Too Many Laws
July 1, 2019 | View PDF
This year’s legislative session has been one of the most counterproductive we have had in recent years—from the rammed in gasoline tax increase, to overspending, to more extreme seat belt penalties, to the brain-dead 1.5 mile limit for driving in the left lane of a highway. These and other violations of our liberty are not only terrible, but they were shoved down our throats by our mostly Republican representatives and senators by ridiculously huge margins. And then, our governor, Kay Ivey, just signed them without giving a moment’s thought about their grave consequences. Hey, Kay, what happened to your veto pen?
For example, look at the left lane fiasco. Much of the time, both right and left lanes are full of traffic. Being forced to cut back into the right lane before 1.5 miles are up is going to entice a great deal of reckless lane changing and accidents, especially when there is limited or no room in the right lane to safely return to it. Functionally, this is turning a four lane highway into a two lane one. Can you say, “Traffic jam?” Have the people we elected, after only a few months, completely forgotten why we put them up there? We did not elect them to pass a bunch of new laws, but to do exactly the opposite—arrest and roll back spending, taxes, and the rampant growth of our state government, and repeal the abusive laws we already have. We the people have said it again and again at political rallies and various events. They had given their word that they would heed our advice.
And what did they do the very next year (this one)? LIAR, LIAR! PANTS ON FIRE! These actions are all the more painful because they were imposed almost immediately after the last election, and now, we have to suffer and sit on our thumbs for three and a half more years before we get an opportunity to vote them out in the next election.
And where are the Tea Party people? Why aren’t there any protests anymore? Why aren’t the people demanding accountability, and for that matter, even impeachment? The burden of too many laws is catastrophic. Having too many laws makes them difficult to enforce. True, the abusive laws should not be enforced anyway, but what often happens is that law enforcement frequently enforces the victimless offenses that produce revenue for the officers and provide warm bodies for the prison industrial complex while neglecting genuine criminal actions. If you want to back that argument up, ask yourself why the United States has a greater percentage of its population in prison than any other nation.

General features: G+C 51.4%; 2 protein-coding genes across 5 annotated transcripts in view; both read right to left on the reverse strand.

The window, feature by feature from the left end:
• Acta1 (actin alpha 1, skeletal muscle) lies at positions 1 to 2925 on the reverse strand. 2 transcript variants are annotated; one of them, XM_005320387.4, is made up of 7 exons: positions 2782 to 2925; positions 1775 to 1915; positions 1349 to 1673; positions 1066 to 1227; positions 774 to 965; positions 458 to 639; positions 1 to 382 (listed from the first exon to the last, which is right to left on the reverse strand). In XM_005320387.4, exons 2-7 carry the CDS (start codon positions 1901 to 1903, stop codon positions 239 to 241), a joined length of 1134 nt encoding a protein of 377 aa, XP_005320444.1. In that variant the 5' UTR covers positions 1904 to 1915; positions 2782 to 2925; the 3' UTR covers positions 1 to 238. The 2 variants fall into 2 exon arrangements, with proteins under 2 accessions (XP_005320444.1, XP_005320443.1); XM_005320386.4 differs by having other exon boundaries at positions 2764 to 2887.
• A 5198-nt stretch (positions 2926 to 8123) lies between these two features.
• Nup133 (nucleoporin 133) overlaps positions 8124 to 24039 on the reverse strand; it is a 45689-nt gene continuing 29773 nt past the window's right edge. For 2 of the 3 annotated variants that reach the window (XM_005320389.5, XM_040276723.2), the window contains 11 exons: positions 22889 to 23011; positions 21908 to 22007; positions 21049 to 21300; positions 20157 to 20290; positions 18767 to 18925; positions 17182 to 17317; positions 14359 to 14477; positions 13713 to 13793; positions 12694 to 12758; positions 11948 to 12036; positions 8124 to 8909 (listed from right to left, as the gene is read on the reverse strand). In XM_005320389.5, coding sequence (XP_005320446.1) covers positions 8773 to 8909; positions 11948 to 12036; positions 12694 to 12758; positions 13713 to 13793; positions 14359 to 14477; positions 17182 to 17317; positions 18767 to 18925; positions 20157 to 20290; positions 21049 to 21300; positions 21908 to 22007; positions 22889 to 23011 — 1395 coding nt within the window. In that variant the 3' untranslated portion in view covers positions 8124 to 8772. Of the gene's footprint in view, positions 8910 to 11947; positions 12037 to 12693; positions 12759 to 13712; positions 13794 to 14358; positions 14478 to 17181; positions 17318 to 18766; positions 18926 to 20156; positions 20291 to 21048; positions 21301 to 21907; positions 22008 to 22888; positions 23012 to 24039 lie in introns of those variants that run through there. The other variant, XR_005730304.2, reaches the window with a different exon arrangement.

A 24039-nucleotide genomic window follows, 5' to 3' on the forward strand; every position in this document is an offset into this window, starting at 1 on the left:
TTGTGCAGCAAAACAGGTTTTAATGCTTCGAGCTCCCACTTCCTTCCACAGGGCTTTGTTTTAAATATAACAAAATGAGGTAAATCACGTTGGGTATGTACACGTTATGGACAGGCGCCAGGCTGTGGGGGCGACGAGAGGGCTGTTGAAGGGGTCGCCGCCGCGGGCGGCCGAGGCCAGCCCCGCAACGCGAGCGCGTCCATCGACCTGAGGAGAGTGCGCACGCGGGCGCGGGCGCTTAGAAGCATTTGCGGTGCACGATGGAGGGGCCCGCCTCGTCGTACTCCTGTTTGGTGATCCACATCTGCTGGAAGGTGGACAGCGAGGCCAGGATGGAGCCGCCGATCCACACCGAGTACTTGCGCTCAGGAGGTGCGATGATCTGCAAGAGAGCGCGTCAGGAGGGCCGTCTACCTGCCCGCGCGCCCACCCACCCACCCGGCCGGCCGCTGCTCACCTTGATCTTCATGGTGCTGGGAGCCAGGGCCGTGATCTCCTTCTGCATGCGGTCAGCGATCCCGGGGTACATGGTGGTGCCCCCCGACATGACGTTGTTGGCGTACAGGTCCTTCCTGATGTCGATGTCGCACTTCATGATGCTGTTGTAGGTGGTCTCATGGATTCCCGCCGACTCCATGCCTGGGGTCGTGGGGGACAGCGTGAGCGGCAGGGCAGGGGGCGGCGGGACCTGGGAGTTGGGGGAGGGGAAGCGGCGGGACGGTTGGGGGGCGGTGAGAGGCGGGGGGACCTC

We have a serious problem with our state government. Now more than ever, we must cut it down to manageable size before it eats us alive. But how can we do it when we have to endure three additional sessions before we can even take action at the polls?
When our state constitution was written in 1901, legislative elections were held every four years, just like they are today. But regular legislative sessions were also pegged at every four years (quadrennially). And they were limited to a maximum of 60 days—that’s 60 days for a period of four years. The people were not subjected to four regular sessions and a number of special sessions before they had the opportunity to replace those who proved to be corrupt.
Unfortunately, in 1939, the Alabama electorate recklessly ratified regular sessions every two years (biannually), and later in 1975, annual sessions. But elections remained only once every four years. That is too much time for politicians to rip the people off before they get replaced. As a result, we have suffered massive increases in government abuse and corruption.
There is a simple way we can mitigate this problem: We could require that our legislature meet only just prior to the primary of a general election. This will allow the people to enforce accountability while their minds are still fresh. Corrupt officials would no longer be able to force the voters to wait for lengthy periods and then forget their misdeeds.
Regular sessions would begin in January, last no more than 60 calendar days, and occur only in years of general elections. A regular session must always be followed by a primary and a general election—no exceptions. And no more than one special session (maximum 30 calendar days) shall be allowed between elections.
If we must have annual sessions (which in my opinion are way too many), then we must hold those elections every year. If we choose biannual sessions (my preference), then we must hold legislative and gubernatorial elections every two years (Many other states do this.).
Or we could stick to our four year election cycle. But if we do, then only one regular session shall be allowed, and only during the election year—and only one special session during the four years.
In addition, we must stop electing people by pluralities. We must always require a runoff in every election where no candidate receives a majority of the votes.
We also need ballot access reform. If a person is a legal voter and over the age of 30, then he should not be barred from ballot access in a general or special election. He should not be required to collect signatures or pay a fee to get on the ballot. He should be allowed to run as an independent or in whatever party he chooses.
These reforms would also apply to county and municipal elections.
This will still not guarantee accountability, but it will be a huge improvement over the system we have now.
Unfortunately, getting this proposal into practice is likely to be problematic. Since it is our legislators who make the laws, they are the ones who would have the task of making these reforms. But politicians, most of them aspiring to be self-serving rulers, are not likely to be generous enough to allow more competition from the people—that is—until the people become bold enough to demand these reforms.